The only ones to benefit from that loose talk are not people you want to see benefit. Mary Lou McDonald's tactics last week, demanding that Boris call an immediate border poll in the event of no deal, are designed only to make mischief, not to help either government through this crisis.
Whether the outcome would ultimately have been any more promising had the Taoiseach taken a different tack is now for speculative historians to decide. It's too late, anyway. Johnson has to go full steam for no deal, or be eaten alive by the Brexit Party whenever the next UK election happens. If there was a window of opportunity, it's been slammed shut and the curtains drawn tight.
Leo Varadkar has no other choice but to put his faith in the EU negotiating team, and hope for the best. That's still no reason for persisting with this childish guff about pulling on the green jersey and coming together for the sake of the country. The Government is not our football team. It's not our job to stand on the terraces chanting and waving flags. Any student of Northern Ireland should know how patriotism can easily become toxic.
There has to be room for honest disagreement about the right way forward without questioning the national loyalty of critics of the backstop. The backlash against Fianna Fail deputy Timmy Dooley's tweet about Varadkar, which did little more than state, in slightly stronger language than previously, legitimate concerns about the Taoiseach's strategy, was a worrying sign of what happens when asking questions is mistaken for treason.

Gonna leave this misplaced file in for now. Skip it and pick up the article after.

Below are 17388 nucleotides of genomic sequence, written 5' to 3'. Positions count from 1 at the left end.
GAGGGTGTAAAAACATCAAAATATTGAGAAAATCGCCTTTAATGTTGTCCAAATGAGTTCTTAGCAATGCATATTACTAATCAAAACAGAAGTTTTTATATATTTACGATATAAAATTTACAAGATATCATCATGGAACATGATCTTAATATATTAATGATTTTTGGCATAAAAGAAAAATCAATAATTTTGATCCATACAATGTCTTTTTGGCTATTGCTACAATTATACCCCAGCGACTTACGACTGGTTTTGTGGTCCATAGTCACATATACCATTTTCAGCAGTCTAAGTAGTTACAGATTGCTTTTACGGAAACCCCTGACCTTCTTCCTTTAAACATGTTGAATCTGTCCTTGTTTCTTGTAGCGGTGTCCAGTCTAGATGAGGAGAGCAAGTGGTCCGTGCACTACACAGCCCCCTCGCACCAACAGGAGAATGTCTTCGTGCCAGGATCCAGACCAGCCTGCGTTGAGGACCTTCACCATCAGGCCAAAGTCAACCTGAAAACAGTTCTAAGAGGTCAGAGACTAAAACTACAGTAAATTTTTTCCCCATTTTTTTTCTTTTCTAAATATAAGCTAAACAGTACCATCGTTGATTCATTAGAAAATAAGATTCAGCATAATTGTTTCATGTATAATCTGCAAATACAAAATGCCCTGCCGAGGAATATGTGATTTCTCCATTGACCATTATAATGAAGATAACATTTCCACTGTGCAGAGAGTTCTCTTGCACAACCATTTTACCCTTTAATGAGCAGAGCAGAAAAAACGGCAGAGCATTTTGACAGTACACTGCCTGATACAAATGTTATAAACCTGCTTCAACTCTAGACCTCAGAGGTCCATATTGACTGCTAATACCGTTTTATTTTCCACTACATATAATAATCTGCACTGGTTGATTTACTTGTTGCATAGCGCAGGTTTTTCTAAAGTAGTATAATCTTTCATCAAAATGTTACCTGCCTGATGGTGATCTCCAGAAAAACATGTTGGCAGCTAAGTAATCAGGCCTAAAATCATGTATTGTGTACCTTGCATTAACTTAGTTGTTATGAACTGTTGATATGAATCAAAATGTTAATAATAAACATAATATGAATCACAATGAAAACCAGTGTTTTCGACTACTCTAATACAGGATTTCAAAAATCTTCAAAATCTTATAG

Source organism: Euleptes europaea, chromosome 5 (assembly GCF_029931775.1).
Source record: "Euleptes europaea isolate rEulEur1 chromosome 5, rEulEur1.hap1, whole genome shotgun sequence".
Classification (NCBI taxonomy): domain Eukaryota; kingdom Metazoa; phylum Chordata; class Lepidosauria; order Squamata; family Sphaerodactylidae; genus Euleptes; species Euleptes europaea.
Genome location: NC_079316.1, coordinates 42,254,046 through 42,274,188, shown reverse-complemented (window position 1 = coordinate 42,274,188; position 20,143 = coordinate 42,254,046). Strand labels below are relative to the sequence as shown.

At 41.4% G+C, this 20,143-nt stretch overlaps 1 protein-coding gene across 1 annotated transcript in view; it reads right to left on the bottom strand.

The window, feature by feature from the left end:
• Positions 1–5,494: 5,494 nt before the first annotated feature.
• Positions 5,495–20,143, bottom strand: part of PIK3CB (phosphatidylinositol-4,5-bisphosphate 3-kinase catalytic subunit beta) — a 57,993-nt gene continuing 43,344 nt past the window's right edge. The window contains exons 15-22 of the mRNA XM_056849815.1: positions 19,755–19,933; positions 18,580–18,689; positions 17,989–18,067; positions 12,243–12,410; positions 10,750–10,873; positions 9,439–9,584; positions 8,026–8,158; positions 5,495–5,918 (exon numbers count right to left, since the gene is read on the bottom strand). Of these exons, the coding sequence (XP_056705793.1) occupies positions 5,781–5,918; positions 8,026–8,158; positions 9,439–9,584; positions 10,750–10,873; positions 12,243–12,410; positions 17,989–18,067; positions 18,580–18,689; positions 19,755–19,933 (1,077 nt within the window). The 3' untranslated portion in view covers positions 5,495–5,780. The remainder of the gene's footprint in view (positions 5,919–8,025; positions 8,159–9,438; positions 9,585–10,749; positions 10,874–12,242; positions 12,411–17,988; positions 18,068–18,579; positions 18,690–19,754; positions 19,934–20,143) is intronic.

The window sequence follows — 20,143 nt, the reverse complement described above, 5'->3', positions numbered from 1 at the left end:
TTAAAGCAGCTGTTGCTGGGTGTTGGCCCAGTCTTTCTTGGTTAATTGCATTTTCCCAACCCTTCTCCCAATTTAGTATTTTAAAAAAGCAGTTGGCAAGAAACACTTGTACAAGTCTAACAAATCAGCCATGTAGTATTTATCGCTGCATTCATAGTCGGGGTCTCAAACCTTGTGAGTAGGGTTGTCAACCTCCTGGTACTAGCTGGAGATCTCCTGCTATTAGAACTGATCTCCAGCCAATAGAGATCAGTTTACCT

Even those most supportive of the Government's stance must see that there's something unhealthy in allowing the country's entire sense of self worth to become tangled up in the backstop, when, as the Taoiseach himself warns, the risks of no deal are so great?
Leo Varadkar may have overplayed his hand. What's equally galling, though, will be to see an army of told-you-so merchants, all wise after the event if disaster strikes at Halloween, blaming him as vigorously as they've supported him hitherto. Polls are a fickle mistress and could easily turn against him. His advisers will have reminded him of that. Or have they?
One question that keeps coming to mind is what all these highly paid special advisers swarming round Leinster House were telling the Government as the withdrawal agreement failed repeatedly to get through the House of Commons.
More to the point, what are they telling it now? Whatever advice they proffered, it was either not very good, or was ignored. There can surely be no other alternative.